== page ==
She said sick leave balance as of Sept. 30 will be kept in sick leave.
Vacation balance as of the same date has a maximum carry-over of 320 hours and any balance over that transfers into sick leave.
Pct. 3 constable replacement
Two related items were called on the Precinct 3 constable post, the first an item to accept the resignation of Kenneth Wilke as constable. And the second was the appointment of Paul Gonzales as Wilke’s successor.
Kelly said in the 2020 election Gonzales was elected by voters to the precinct post, but asked to stay at his School Resource Officer position at Tivy High until his replacement there was worked out.
Now he’s ready to move to his new elected position, after Wilke agreed to stay in the Precinct 3 post temporarily.
Commissioners voted 5-0 to approve Wilke’s departure and Gonzales taking over the job as of early August.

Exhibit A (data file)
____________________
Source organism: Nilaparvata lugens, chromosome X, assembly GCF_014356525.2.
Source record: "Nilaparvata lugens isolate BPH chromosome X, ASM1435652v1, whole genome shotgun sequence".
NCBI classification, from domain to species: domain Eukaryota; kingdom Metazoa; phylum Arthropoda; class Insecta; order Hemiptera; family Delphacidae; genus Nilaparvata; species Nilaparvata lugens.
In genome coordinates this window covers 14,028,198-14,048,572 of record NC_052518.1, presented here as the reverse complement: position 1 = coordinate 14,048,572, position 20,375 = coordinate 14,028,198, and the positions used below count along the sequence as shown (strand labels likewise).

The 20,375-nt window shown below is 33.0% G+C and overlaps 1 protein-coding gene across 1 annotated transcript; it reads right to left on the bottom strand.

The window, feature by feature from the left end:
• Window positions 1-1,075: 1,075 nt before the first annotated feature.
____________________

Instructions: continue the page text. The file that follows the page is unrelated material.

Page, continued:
Historical Commission award
President Julie Leonard of the Kerr County Historical Society gave a short report about their 57 members, five meetings under COVID, and community activities including an untold story marker at the old Thompson Sanitarium (State Hospital now), family cemeteries, all historical markers surveyed for condition and repairs, the pictorial display in the Courthouse lobby, partnering with work at the archeological event, and an agreement to safely store their files at the Logan Library, Schreiner University.
Treasurer Wilma Teague joined her for the presentation of the State Historical Commission’s “Distinguished Service Award” won after Leonard completed a 15-page report to the state.
Steve Stoutamire reported to the court on the Texas Archeological Society event in Kerr County in June, saying their week-long event drew more participants than expected; and they had the most first-time attendees ever.
He said their excavations on one local ranch drew 160 people, including state organization representatives. At another ranch, 43 people worked the site; and a field lab drew about 30 people.